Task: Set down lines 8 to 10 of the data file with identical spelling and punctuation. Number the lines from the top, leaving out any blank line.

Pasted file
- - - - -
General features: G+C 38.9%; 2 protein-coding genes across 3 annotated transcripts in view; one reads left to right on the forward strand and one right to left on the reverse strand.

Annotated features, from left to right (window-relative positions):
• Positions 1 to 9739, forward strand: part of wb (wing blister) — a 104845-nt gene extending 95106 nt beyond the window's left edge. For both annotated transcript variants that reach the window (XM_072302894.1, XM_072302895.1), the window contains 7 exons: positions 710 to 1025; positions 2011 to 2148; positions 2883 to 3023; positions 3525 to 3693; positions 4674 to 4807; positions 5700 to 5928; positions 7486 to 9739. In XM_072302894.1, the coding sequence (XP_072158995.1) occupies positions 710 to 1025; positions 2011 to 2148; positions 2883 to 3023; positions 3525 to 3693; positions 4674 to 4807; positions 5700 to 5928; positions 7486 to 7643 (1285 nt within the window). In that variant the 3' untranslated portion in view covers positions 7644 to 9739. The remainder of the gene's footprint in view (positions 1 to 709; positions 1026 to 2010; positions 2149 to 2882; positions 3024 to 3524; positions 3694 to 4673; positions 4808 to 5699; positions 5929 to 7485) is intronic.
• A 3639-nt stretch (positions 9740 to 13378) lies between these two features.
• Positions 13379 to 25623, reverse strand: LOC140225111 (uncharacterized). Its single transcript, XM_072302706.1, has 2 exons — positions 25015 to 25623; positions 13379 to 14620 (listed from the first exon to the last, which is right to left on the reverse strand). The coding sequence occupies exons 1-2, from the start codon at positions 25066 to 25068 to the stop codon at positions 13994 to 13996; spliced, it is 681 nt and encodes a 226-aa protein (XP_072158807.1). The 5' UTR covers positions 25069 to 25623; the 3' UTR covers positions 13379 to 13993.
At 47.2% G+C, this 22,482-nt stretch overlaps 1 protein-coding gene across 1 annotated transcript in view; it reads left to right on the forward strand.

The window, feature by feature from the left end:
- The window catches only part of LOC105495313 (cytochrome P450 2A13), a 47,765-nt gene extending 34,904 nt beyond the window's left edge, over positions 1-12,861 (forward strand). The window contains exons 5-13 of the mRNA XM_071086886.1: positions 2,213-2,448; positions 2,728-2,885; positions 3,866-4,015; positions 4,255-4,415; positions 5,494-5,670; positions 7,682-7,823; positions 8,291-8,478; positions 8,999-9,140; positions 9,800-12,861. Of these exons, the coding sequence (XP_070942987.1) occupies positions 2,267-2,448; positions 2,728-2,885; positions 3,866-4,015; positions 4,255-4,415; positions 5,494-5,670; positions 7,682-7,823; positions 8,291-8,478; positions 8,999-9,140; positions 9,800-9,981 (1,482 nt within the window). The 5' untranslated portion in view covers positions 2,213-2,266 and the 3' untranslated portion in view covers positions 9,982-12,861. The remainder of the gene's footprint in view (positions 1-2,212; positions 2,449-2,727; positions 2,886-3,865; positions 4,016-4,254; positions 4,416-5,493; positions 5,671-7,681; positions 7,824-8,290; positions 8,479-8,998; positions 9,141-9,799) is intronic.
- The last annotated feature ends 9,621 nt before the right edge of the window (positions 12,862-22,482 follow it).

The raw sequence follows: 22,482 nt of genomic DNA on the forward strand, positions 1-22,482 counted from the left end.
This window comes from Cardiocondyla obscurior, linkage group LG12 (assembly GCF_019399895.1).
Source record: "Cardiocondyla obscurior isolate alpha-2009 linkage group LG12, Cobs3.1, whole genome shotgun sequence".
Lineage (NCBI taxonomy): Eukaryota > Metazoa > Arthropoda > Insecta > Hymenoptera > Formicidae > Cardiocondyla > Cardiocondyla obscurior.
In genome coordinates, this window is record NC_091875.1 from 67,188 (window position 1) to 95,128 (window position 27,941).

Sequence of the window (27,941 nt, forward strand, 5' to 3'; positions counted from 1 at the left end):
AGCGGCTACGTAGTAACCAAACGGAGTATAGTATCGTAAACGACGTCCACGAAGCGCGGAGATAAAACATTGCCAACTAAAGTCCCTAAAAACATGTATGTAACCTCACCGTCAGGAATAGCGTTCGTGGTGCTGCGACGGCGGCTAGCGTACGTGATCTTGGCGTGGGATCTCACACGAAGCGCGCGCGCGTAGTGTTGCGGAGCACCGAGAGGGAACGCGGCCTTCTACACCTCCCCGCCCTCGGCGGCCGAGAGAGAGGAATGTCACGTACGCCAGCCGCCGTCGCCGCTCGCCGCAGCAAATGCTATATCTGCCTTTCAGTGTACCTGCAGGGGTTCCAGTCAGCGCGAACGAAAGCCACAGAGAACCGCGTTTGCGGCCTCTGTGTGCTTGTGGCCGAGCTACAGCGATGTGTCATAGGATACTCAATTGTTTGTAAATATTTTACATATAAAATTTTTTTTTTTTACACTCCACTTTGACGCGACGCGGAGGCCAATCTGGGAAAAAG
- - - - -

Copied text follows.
- The window catches only part of LOC105495313 (cytochrome P450 2A13), a 47,765-nt gene extending 34,904 nt beyond the window's left edge, over positions 1-12,861 (forward strand). The window contains exons 5-13 of the mRNA XM_071086886.1: positions 2,213-2,448; positions 2,728-2,885; positions 3,866-4,015; positions 4,255-4,415; positions 5,494-5,670; positions 7,682-7,823; positions 8,291-8,478; positions 8,999-9,140; positions 9,800-12,861. Of these exons, the coding sequence (XP_070942987.1) occupies positions 2,267-2,448; positions 2,728-2,885; positions 3,866-4,015; positions 4,255-4,415; positions 5,494-5,670; positions 7,682-7,823; positions 8,291-8,478; positions 8,999-9,140; positions 9,800-9,981 (1,482 nt within the window). The 5' untranslated portion in view covers positions 2,213-2,266 and the 3' untranslated portion in view covers positions 9,982-12,861. The remainder of the gene's footprint in view (positions 1-2,212; positions 2,449-2,727; positions 2,886-3,865; positions 4,016-4,254; positions 4,416-5,493; positions 5,671-7,681; positions 7,824-8,290; positions 8,479-8,998; positions 9,141-9,799) is intronic.
- The last annotated feature ends 9,621 nt before the right edge of the window (positions 12,862-22,482 follow it).

The raw sequence follows: 22,482 nt of genomic DNA on the forward strand, positions 1-22,482 counted from the left end.